This post is part of a new series “If I Ran The People Zoo“, looking at the impact Artificial Intelligence will have on directly on our spawnlings and their future.
We are in the midst of the next big sociological change: automation, and more specifically Artificial Intelligence (AI).
You could be forgiven for not knowing this. It wasn’t considered an issue in the recent Australian Federal Election, nor have we had a breeze of it in the US Election discussion. Nevermind a little thing like the Committee for Economic Development of Australia (CEDA) 2016 report released recently. It only predicted 40% of Australia’s workforce would be replaced by automation within the next 10 to 20 years.
Let that sink in, because it is a key feature of this post – and in fact, this series.
40% of current jobs will probably not exist by the time our spawnlings are finishing school and looking for a job to provide a SALARY. To pay for their LIVING.
In regional areas, that number could be as high as 60%.
It’s important to note, we’re not talking loss of industry here. The work will still be there; it is just done by a robot rather than a human. You can’t jump in and say “We still need that group of workers!” because we will still have the work, just with fewer coffee breaks and toilet stops.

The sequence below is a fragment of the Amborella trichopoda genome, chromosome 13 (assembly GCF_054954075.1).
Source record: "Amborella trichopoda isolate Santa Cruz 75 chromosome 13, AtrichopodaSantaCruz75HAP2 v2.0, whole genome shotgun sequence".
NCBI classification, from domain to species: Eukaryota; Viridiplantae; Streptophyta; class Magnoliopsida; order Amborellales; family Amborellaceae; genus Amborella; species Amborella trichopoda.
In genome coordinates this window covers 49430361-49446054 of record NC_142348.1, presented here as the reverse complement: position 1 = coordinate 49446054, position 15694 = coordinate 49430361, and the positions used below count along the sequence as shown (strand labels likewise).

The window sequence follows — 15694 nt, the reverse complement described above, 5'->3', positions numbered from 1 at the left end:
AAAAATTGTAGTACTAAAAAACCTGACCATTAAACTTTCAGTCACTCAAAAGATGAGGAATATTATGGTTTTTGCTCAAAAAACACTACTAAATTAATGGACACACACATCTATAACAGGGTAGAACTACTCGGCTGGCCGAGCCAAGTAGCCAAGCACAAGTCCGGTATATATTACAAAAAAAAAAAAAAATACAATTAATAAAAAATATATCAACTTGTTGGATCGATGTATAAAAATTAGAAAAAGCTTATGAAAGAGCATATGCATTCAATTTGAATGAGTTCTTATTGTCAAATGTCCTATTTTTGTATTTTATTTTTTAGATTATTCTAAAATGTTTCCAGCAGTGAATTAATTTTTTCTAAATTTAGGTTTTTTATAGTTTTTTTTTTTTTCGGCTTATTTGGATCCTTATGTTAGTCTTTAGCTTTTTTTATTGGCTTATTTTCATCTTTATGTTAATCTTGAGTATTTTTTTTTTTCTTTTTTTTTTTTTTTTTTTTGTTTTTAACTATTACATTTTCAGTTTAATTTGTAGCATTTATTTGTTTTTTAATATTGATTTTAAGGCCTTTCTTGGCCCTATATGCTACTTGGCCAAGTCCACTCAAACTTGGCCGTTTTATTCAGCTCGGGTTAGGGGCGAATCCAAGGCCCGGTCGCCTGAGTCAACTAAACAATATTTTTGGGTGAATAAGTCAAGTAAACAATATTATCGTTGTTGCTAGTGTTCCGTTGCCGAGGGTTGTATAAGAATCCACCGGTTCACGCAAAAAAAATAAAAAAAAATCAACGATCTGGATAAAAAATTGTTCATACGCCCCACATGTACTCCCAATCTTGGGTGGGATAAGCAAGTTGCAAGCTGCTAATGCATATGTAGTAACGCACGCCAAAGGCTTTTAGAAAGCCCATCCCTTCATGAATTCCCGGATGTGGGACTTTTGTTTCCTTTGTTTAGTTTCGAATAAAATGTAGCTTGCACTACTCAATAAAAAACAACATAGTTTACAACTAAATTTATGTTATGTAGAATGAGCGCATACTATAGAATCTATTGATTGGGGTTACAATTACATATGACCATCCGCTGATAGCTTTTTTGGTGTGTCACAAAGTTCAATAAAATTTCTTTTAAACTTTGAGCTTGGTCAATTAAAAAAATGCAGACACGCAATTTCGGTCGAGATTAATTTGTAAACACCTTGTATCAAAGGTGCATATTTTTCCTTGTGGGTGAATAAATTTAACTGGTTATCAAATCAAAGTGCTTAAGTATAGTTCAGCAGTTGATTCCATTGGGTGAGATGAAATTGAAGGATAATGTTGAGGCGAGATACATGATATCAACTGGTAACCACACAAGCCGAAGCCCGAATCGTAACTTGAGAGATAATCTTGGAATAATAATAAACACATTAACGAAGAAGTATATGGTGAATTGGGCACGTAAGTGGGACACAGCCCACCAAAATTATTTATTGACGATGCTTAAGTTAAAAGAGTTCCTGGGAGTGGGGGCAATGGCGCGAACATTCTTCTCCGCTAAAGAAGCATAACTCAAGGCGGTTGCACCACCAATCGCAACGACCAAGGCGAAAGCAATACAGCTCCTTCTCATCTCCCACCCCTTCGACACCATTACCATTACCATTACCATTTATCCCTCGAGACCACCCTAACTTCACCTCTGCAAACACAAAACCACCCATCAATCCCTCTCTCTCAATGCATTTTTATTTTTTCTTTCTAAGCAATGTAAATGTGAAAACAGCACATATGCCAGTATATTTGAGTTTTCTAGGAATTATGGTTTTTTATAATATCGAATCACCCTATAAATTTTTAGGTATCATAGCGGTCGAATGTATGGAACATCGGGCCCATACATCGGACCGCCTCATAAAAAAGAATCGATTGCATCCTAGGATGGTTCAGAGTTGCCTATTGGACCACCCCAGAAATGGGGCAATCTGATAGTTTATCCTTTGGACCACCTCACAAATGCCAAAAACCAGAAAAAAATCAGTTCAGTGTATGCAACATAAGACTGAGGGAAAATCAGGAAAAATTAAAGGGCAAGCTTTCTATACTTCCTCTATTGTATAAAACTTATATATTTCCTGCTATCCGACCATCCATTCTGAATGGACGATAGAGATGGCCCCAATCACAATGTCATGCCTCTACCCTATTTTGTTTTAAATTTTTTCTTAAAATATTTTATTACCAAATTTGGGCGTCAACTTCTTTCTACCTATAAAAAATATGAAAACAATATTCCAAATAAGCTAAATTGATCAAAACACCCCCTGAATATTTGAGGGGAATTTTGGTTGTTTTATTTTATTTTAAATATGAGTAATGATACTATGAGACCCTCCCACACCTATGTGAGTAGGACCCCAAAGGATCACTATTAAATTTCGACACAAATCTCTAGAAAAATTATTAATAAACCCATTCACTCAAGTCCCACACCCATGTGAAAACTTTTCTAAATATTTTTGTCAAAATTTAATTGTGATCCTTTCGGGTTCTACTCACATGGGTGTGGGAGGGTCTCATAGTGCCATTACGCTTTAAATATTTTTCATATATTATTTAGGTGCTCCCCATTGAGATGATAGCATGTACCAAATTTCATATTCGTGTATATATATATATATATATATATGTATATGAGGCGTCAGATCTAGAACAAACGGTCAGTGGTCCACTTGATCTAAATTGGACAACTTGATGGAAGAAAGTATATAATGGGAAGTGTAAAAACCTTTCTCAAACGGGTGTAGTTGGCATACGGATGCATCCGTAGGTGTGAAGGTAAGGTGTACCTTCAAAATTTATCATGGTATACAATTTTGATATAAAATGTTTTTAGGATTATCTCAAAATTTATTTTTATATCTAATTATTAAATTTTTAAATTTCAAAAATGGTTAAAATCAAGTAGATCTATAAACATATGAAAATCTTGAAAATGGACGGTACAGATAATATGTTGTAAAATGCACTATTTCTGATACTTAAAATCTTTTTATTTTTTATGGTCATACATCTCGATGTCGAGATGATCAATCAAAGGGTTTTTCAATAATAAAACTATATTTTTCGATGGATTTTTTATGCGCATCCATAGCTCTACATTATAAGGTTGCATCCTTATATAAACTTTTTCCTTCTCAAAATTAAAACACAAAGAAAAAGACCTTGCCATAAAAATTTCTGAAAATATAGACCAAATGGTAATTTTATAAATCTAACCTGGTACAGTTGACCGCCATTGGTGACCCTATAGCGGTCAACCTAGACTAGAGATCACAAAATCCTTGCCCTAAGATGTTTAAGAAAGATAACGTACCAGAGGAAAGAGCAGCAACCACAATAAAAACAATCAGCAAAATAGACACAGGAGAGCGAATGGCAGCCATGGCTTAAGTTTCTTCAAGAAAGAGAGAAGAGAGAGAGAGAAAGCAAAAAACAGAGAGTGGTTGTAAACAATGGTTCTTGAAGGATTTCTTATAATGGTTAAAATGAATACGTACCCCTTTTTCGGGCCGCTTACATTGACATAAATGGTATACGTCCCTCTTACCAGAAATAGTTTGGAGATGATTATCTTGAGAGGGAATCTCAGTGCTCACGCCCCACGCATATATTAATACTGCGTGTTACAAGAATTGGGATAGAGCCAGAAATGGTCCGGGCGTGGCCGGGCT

Makes you wonder what will be left for our spawnlings.
So let’s start with a process of elimination. The easy target is the manufacturing industry. Factory work. Dock workers. Any routine repetitive task that can be easily programmed.
Next obvious target is the mining industry: Already done. There are mines in the Pilbara region in Western Australia, entirely automated; from the hard labour roles through to ‘driverless trucks’. Ironically, for every time you hear a regional politician propose faster trains across Australia, another driverless battery-powered truck is being tested on the long haul routes.
Photo from Public Domain
Think it is just the manual/physical jobs at risk? Think again. Remember – we are initially looking at any role that is routine. Repetitive. Easily programmed.